Bellerive, Switzerland

From Wikipedia, the free encyclopedia
Jump to: navigation, search
For other uses, see Bellerive (disambiguation).
Bellerive
Former municipality of Switzerland
Town Hall of Bellerive
Town Hall of Bellerive
Coat of arms of Bellerive
Coat of arms
Bellerive is located in Switzerland
Bellerive
Bellerive
Coordinates: 46°55′N 07°01′E / 46.917°N 7.017°E / 46.917; 7.017Coordinates: 46°55′N 07°01′E / 46.917°N 7.017°E / 46.917; 7.017
Country Switzerland
Canton Vaud
District Broye-Vully
Government
 • Mayor Claude Bessard
Area
 • Total 2.26 km2 (0.87 sq mi)
Elevation 533 m (1,749 ft)
Population
 • Total 621
 • Density 270/km2 (710/sq mi)
Demonym Lè Renaille
Postal code 1585 Bellerive
1585 Cotterd
1585 Salavaux
1586 Vallamand-Dessous
SFOS number 5452
Localities Bellerive, Cotterd, Salavaux, Vallamand-Dessous
Surrounded by Cudrefin, Vallamand, Constantine, Montmagny
Website www.commune-bellerive.ch
Profile (French), SFSO statistics

Bellerive is a former municipality in the district of Broye-Vully in the canton of Vaud in Switzerland.

The municipalities of Bellerive, Chabrey, Constantine, Montmagny, Mur (VD), Vallamand and Villars-le-Grand merged on 1 July 2011 into the new municipality of Vully-les-Lacs.[1]

History[edit]

Bellerive is first mentioned in 1228 as Balariva.[2]

Geography[edit]

Bellerive

Bellerive has an area, as of 2009, of 2.26 square kilometers (0.87 sq mi). Of this area, 1.39 km2 (0.54 sq mi) or 61.5% is used for agricultural purposes, while 0.22 km2 (0.085 sq mi) or 9.7% is forested. Of the rest of the land, 0.52 km2 (0.20 sq mi) or 23.0% is settled (buildings or roads), 0.04 km2 (9.9 acres) or 1.8% is either rivers or lakes and 0.04 km2 (9.9 acres) or 1.8% is unproductive land.[3]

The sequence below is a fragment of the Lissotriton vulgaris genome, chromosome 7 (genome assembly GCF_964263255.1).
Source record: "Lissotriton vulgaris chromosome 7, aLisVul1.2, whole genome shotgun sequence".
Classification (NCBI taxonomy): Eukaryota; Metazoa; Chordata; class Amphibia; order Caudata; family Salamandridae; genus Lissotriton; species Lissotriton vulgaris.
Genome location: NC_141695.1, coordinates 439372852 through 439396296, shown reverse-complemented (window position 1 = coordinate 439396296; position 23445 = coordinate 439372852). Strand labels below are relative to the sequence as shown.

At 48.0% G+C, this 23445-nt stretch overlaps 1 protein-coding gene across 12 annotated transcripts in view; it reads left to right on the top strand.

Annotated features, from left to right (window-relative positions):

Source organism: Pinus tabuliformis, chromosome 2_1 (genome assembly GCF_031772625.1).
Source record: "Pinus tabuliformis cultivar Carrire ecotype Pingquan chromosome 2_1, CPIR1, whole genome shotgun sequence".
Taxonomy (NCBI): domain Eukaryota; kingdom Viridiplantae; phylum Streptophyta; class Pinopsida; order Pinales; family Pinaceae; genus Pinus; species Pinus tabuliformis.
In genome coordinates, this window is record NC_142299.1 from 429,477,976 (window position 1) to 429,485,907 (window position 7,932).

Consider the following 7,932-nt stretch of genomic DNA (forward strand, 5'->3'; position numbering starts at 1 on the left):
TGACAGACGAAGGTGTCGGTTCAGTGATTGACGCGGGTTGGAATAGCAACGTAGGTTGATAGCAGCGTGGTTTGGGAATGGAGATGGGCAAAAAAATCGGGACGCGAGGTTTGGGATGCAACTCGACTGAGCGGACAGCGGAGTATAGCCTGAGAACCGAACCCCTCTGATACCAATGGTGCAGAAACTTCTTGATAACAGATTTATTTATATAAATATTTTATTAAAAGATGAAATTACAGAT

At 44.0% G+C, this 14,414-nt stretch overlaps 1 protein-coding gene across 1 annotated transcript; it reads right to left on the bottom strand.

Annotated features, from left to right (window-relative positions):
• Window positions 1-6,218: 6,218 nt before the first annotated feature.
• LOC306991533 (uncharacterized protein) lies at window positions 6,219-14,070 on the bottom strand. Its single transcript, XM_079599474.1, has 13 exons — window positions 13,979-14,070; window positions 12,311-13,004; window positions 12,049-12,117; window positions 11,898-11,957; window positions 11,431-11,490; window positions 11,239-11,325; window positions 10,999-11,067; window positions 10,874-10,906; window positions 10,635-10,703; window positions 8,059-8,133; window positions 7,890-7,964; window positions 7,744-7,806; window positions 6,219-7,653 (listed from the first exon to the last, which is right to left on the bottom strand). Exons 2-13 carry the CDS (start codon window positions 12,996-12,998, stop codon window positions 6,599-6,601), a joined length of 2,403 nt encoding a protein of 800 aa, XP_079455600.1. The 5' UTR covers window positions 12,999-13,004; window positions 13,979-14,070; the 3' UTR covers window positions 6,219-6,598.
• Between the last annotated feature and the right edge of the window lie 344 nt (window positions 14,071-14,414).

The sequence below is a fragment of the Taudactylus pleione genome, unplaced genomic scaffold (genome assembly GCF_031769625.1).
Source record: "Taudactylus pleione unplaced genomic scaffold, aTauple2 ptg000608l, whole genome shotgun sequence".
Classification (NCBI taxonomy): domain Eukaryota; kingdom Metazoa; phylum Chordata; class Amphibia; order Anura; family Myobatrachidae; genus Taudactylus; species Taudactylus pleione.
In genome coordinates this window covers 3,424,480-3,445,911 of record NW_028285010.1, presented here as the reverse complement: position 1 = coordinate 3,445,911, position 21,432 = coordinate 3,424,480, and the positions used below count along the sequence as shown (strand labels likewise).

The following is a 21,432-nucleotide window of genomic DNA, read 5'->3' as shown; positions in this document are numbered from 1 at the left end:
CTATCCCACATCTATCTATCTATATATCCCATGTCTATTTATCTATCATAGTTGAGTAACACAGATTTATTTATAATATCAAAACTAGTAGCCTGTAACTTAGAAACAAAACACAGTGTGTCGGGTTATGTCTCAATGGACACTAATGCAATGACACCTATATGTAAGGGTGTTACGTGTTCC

Of the built up area, housing and buildings made up 15.5% and transportation infrastructure made up 6.2%. Out of the forested land, 8.0% of the total land area is heavily forested and 1.8% is covered with orchards or small clusters of trees. Of the agricultural land, 35.8% is used for growing crops and 13.7% is pastures, while 11.9% is used for orchards or vine crops. All the water in the municipality is flowing water.[3]

The municipality is located in the Broye-Vully District, on the slopes of Mont Vully. It consists of the village of Bellerive and the hamlets of Cotterd (with a church, school and 18th Century castle), Vallamand-Dessous, part of Salavaux and numerous farm houses. Bellerive (533 m (1,749 ft)) is located on the Vully, between Lake Murten and Lake Neuchatel, 5 km (3.1 mi) north of Avenches. The main part of the village Salavaux (436 m (1,430 ft)), located over the Broye, the villages Cotterd (481 m (1,578 ft)), on the Vully, and Vallamand-Dessous (433 m (1,421 ft)), on the west side of lake Murten, belong to the municipality of Bellerive.

Coat of arms[edit]

The blazon of the municipal coat of arms is Paly of six Argent and Azure, on a fess Or three helmets Sable.[4]

Demographics[edit]

Broye village

Bellerive has a population (as of 2009) of 621.[5] As of 2008, 9.9% of the population are resident foreign nationals.[6] Over the last 10 years (1999–2009 ) the population has changed at a rate of 17.2%. It has changed at a rate of 21.3% due to migration and at a rate of -3.8% due to births and deaths.[5]

Most of the population (as of 2000) speaks French (354 or 67.0%), with German being second most common (149 or 28.2%) and Portuguese being third (14 or 2.7%). There are 2 people who speak Italian.[7]